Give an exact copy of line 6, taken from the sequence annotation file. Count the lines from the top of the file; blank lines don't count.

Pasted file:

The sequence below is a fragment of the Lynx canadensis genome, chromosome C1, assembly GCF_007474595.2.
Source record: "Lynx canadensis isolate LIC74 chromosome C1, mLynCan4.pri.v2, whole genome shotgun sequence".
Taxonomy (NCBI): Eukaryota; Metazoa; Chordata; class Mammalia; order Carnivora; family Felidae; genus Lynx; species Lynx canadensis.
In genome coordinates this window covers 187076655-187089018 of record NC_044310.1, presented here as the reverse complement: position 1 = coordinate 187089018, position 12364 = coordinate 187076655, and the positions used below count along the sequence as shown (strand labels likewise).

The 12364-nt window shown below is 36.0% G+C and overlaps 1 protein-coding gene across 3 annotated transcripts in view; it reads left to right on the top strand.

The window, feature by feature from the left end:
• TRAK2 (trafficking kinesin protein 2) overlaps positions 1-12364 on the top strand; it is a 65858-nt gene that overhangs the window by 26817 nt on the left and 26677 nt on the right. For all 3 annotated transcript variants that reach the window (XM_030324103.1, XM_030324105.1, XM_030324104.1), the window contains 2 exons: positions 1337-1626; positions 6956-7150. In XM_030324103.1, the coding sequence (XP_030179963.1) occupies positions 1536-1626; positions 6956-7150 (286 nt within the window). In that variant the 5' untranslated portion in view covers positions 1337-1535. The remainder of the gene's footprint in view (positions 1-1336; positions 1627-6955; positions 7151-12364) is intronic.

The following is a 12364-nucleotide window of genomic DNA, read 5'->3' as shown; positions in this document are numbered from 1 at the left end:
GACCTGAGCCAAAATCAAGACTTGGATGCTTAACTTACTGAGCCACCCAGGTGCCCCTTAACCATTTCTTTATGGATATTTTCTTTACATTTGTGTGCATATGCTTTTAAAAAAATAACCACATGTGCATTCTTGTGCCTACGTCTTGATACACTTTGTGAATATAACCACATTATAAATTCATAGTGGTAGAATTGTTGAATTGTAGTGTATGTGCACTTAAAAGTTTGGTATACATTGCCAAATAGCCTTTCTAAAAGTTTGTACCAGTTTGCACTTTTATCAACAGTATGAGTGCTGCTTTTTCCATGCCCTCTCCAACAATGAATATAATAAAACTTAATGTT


The window, feature by feature from the left end: